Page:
Sun-Glo enters Idaho potato season with increased capacity
Sun-Glo of Idaho, long known for its high-quality russet potatoes, is looking forward to bringing even more spuds to market following an addition to its packing facility in Sugar City, ID.
Jill Crapo Cox, vice president of sales for Sun-Glo, said the new construction essentially doubles the size of its facility, adding 80,000 square feet, including three new lines, automatic palletization, additional holding bins for extra sizes, and three new loading docks.
The facility is now operational for the current harvest season, and Cox said, “We are really pleased with the added volume the plant is producing,” but she lamented the fact that construction was delayed by a year due to COVID-19-related issues.
“We had been planning to do this for a while, but we were delayed by a year due to the fact that we could not get microchips due to COVID-19,” she said. “Plus, the machinery was caught up in West Coast port traffic. We actually had to reroute it to New York and have it trucked in to Idaho.”
Cox said another new development at Sun-Glo is that it will be shipping red and gold potatoes for the fresh market for the first time, and its new red/gold line will come on line in early January.
“This is something I have wanted to do for a while,” she said of adding reds and golds to Sun-Glo’s retail offerings. “We’ve always grown reds and golds for processing, but this is our first time growing them for the fresh market.”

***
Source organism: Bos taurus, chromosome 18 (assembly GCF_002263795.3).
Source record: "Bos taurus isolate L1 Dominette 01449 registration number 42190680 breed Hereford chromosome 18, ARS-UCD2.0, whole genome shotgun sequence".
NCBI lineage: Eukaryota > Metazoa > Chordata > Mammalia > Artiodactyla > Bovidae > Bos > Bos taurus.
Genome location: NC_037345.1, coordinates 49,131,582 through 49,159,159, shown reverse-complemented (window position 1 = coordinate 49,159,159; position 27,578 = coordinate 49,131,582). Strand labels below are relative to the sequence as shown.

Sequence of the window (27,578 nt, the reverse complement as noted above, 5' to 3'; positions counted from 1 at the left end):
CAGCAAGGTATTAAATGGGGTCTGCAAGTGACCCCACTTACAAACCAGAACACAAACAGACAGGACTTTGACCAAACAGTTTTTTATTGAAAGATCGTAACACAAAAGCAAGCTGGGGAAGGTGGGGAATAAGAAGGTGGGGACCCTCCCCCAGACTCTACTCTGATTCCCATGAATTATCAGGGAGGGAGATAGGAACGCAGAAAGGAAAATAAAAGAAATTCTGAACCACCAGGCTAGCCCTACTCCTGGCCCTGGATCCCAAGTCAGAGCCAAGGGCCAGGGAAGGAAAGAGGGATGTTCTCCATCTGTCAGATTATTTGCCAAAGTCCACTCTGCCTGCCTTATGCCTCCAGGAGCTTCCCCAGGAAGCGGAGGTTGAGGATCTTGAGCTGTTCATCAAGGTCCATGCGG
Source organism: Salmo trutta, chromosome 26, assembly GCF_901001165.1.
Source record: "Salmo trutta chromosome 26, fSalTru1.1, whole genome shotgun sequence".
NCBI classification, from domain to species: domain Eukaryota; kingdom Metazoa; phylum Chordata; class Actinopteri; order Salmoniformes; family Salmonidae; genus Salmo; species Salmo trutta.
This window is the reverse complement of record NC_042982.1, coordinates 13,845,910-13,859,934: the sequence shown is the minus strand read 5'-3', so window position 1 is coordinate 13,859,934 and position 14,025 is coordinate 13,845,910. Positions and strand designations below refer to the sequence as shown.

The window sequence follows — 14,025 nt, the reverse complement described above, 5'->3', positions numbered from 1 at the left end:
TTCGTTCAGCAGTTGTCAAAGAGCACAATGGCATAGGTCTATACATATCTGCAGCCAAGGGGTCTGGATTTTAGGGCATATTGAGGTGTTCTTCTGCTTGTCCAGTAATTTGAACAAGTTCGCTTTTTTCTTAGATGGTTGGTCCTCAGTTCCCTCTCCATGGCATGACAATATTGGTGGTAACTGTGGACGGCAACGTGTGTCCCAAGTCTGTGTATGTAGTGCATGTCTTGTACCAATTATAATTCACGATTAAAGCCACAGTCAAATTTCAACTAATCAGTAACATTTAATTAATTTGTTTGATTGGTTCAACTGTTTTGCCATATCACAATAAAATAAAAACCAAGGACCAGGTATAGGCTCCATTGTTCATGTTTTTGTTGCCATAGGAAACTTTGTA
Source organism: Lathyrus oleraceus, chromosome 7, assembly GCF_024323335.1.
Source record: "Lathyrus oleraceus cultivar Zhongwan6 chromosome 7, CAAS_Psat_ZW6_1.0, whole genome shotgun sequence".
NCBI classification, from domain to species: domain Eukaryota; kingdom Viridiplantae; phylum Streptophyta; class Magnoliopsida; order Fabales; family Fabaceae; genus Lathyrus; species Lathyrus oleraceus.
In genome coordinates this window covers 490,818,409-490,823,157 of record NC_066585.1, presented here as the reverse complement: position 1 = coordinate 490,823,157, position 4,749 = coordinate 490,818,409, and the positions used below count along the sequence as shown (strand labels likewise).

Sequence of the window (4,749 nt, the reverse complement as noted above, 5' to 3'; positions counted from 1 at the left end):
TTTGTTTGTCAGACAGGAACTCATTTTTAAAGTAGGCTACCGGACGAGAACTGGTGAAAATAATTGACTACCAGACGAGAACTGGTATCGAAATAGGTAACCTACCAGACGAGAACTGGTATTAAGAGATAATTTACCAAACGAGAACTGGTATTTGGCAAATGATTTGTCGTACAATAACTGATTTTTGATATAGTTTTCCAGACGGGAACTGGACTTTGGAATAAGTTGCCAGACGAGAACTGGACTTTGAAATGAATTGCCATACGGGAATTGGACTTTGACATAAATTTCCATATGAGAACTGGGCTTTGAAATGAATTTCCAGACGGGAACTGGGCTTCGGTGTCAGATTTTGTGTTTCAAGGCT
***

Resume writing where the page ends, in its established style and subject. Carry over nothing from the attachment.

She said in prior years, customers would have to procure their colored potatoes from other shippers, but now Sun-Glo can be a one-stop shop for all their potato needs.
Regarding the current potato crop, Cox said, “Our early digs showed small sizing, but we expect that as we progress with the harvest we will start to see larger sizes. As for quality, we are very happy with what we are seeing so far, and we expect the same as harvest continues and potatoes size up.”
She said Sun-Glo’s customers have been very cooperative and understanding about the challenges the company has faced this year.
“We gapped for about 10 days this summer, which was bad for us and bad for our customers,” said Cox. “They relaxed their standards for a while when we were unable to provide them the sizes they require, and they continue to remain flexible as we navigate the challenges of the harvest.”
Cox said the 10-day gap was weather-related, with a cool and wet spring giving way to searing, prolonged heat this summer. The pattern disrupted the growing cycle, resulting in the late start of harvest.
“We are always on top of our crop management, and we never would have had the gap had it not been for the weather,” she said. “I think that is why our customers were so understanding, because they know there was nothing we could do about it.”